With Increasing Flooding Episodes Millions Will Suffer More in the Future, a Study Suggests
With the global warming-induced sea level rise, the frequency of flooding has increased, putting much larger populations at risk. A recent study has predicted that millions of people will suffer from flood incidents more often than not in the next decade.
The study analyzed satellite observations of floods during the 913 most highlighting flooding episodes, between the time period of 2000 and 2018. During these 18 years, 255-290 million people were directly affected by the floodwaters – a number which is most likely to double in the coming decades.
According to this study published in the journal Nature, the associated satellite images reveal an increased proportion of the population exposed to floods. The findings revealed that the percentage of the global population at risk from flooding has risen by almost a quarter since the year 2000.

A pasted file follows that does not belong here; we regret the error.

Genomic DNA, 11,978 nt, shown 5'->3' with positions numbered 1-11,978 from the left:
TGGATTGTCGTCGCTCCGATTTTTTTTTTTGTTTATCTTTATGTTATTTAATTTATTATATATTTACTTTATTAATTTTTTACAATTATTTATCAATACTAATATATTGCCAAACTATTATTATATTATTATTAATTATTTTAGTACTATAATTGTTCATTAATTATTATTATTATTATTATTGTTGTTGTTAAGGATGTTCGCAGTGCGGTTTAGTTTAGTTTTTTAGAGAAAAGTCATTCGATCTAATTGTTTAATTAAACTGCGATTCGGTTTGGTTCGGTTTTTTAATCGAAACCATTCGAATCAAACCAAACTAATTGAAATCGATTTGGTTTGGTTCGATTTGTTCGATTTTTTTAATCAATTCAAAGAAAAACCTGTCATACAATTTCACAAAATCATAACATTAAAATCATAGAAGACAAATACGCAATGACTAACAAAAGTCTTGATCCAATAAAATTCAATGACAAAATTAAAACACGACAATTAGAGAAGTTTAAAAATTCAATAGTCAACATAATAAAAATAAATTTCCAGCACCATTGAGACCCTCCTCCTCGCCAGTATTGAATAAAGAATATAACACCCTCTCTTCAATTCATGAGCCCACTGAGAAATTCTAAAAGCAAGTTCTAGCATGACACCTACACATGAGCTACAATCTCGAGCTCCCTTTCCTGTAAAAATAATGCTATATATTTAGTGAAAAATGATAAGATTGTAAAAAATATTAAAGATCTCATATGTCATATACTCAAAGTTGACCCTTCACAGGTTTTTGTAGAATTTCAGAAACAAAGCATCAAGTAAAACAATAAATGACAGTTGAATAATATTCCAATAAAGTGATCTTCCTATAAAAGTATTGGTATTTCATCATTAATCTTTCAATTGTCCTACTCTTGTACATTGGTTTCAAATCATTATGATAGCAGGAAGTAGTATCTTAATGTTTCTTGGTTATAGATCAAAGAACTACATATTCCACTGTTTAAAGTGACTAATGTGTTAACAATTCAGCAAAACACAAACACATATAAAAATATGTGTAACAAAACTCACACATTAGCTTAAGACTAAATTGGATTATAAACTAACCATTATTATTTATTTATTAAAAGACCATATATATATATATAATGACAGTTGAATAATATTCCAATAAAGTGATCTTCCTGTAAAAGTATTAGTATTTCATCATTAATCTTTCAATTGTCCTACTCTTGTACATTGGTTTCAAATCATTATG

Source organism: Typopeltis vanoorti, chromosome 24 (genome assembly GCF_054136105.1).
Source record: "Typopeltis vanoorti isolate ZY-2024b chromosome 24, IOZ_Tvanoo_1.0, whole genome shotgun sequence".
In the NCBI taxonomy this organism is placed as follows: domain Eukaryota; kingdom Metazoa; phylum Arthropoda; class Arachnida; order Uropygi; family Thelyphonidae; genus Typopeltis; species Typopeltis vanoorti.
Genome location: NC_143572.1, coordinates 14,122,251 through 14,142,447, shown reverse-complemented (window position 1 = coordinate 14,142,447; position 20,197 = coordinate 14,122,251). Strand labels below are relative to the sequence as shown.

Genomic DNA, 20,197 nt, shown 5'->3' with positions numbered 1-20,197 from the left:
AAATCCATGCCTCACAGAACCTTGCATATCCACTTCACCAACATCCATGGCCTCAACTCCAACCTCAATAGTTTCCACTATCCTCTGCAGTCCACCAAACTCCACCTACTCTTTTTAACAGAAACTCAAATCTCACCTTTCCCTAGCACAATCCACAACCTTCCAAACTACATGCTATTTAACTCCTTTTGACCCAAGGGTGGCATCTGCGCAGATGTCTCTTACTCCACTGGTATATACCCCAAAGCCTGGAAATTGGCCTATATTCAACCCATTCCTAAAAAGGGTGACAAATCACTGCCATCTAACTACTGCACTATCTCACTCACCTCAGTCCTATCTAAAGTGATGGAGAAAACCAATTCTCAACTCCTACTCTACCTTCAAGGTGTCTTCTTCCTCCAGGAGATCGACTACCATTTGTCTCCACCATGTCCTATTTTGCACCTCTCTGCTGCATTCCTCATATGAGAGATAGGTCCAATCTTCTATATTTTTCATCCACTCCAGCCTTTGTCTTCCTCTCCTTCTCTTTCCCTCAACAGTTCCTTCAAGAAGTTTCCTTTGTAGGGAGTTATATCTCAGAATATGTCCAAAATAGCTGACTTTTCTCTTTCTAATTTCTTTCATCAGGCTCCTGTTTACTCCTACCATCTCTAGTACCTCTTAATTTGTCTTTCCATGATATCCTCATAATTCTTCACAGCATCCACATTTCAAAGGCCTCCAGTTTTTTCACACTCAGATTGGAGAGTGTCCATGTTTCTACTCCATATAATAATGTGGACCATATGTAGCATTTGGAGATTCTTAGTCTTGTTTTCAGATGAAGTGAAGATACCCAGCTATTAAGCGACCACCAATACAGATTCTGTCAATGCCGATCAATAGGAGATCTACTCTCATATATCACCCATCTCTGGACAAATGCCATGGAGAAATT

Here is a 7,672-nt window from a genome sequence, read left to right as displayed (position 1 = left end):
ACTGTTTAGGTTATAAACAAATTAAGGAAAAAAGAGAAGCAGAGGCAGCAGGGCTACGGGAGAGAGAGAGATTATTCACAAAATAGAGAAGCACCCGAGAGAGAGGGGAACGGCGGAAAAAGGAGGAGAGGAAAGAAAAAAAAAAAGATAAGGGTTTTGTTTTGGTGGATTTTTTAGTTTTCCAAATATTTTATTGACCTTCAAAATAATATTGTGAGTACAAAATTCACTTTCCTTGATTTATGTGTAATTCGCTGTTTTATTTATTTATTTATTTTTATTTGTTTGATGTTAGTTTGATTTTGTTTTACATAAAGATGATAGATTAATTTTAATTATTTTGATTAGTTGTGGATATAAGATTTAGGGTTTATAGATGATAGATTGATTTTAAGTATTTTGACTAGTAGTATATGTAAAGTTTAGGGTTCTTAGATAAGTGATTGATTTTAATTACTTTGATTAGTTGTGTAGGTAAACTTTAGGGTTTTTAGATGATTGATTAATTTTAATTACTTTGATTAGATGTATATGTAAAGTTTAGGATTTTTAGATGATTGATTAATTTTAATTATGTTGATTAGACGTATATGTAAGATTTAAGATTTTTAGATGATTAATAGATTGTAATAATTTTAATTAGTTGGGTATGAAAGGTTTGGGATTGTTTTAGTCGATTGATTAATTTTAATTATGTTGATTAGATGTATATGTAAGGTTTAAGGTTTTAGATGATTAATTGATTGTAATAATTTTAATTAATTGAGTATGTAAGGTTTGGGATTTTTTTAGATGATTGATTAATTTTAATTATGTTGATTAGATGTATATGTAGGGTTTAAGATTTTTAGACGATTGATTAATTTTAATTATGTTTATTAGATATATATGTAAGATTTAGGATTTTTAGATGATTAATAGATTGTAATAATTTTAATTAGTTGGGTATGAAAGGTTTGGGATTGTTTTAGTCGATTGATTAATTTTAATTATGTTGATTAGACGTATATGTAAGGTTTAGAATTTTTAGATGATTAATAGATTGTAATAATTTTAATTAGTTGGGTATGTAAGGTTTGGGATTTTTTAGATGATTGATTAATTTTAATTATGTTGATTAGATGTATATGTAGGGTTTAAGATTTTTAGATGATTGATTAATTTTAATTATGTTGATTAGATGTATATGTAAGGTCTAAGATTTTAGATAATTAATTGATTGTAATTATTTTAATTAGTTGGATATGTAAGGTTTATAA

Authors found that population growth in flood-prone areas rose by 34.1 percent more than the total global population rise of 18.6 percent, which means that the number of flood victims will increase by ten times.
The study authors wrote,
The global flood database generated from these observations will help to improve vulnerability assessments, the accuracy of global and local flood models, the efficacy of adaptation interventions and our understanding of the interactions between landcover change, climate and floods.
Floods are harming millions of people and their livelihoods, while only 13 percent of disaster funds are being used for diminution from floods. Climate change projections suggest that by 2030, the proportion of people exposed to flooding will expand further.
57 countries, in particular, are expected to witness a substantial increase in the percentage of their populations being affected by floods – including parts of North America, central Asia and central Africa. The solution to this upcoming problem is to move people from flood-prone areas.
Via: The Guardian